However, I object to one part. Social issues on the ballot out-performed Republican state-wide candidates by large margins, with the exceptions of abortion and Blaine amendment in Florida.

Yes, it was a bad night for social issues on the ballot, but they ran better than the GOP headliner. I think the problem lies with the establishment GOP attempting to “moderate” the GOP message to expand the umbrella, instead of connecting to more people with the GOP message unadulterated.

#24 Comment By sglover On November 7, 2012 @ 6:06 pm

“The GOP’s failure to reach out to Asians, Blacks and Hispanics in any meaningful way doomed their campaign this year and will continue to do so in the future.”

But they did, in their sudden, ginned-up “issue” of vote fraud — always and exclusively in districts where dark-skinned people live.

Of course, in a year or two Republican shills will be scratching their heads — again — and whining — again — “Why don’t minority voters give us the benefit of the doubt? It’s not fair!” But they got out their message for blacks and Latins all right, loud and clear.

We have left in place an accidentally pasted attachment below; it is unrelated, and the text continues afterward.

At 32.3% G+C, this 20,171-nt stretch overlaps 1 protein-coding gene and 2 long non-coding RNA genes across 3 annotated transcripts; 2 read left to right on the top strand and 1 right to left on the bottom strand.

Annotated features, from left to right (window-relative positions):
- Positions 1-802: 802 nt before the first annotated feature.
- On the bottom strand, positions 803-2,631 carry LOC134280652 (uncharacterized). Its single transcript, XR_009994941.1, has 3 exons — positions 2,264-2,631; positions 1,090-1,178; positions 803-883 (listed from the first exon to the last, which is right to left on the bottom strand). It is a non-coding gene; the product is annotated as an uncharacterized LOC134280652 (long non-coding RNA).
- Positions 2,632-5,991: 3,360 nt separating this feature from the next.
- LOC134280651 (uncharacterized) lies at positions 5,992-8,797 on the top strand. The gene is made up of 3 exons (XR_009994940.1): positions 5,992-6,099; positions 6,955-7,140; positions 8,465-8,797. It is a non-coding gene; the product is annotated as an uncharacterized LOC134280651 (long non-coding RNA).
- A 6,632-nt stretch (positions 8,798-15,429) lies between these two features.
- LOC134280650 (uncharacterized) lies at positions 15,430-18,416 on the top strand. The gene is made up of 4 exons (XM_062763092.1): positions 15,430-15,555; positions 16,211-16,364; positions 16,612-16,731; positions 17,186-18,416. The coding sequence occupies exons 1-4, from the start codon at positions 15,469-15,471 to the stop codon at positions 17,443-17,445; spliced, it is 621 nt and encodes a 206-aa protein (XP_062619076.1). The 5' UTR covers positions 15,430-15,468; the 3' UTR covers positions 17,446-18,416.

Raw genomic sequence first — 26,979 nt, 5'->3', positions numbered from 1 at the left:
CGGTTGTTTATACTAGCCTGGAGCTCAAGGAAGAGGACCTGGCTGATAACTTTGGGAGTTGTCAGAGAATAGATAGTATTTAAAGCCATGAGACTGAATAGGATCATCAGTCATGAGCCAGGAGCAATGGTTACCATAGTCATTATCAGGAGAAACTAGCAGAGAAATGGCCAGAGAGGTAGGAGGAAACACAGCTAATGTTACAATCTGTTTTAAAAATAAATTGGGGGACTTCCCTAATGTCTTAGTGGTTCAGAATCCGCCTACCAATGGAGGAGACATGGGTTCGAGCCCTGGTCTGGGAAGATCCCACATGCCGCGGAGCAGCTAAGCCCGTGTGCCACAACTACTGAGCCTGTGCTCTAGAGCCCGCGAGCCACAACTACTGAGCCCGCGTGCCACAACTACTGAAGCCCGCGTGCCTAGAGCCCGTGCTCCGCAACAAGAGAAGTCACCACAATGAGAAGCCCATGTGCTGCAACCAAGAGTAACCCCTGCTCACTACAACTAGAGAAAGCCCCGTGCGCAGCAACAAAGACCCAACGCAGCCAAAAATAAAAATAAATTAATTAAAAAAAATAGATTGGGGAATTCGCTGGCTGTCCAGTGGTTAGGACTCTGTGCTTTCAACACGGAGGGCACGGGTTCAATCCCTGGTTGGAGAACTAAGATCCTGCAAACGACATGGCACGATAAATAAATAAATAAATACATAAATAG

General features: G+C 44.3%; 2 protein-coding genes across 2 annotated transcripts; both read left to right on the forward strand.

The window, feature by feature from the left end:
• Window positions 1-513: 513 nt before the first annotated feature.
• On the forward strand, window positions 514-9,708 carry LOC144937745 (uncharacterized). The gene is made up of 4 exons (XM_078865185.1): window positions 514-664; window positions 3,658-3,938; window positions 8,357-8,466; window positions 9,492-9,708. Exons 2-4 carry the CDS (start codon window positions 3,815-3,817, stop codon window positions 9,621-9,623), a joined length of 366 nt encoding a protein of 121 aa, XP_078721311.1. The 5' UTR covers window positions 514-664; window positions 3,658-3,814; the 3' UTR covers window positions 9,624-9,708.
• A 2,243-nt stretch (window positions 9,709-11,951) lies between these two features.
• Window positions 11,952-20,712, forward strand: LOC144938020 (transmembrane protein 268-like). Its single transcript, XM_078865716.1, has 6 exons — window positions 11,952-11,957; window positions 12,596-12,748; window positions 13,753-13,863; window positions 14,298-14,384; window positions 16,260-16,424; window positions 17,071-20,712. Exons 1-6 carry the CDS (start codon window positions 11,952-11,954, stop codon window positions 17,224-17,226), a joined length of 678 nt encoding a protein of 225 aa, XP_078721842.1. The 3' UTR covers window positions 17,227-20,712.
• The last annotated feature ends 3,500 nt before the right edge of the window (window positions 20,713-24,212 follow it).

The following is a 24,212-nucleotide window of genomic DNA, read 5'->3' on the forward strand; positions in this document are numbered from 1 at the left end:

#25 Pingback By TAC Digest: November 6-7 | The American Conservative On November 7, 2012 @ 10:53 pm

[…] on theamericanconservative.com, Michael Dougherty and Daniel Larison discussed Obama’s win, and proposed that the GOP’s failure to select a […]

#26 Comment By KA On November 8, 2012 @ 9:33 am

There is no difference in either party,both are a bunch of fools. Obama actually just doubled down on Bush and doubled the debt,didnt close gitmo,still at war but with the added killing of untryed American citizens with drones(which bush would have been crucified for), 8 mill plus and growing on disability, 4 years with 8% unemployment or higher,more on food stamps in history, etc……. on and on and on.
They are both the same,put your faith in these politicians (Dem or Repub) and we will cease to be functioning country in 50 years,maybe sooner. The pump is running dry, we can’t keep printing funny money and the loans are coming due. They are like two drunks arguing over whos driving home, either way its not good.

#27 Pingback By A More Diverse GOP | The American Conservative On November 8, 2012 @ 12:56 pm

[…] I said in my post election wrap-up, I don’t think the primary problem for the Republican Party is that it isn’t […]

#28 Comment By dekadaye On November 8, 2012 @ 11:43 pm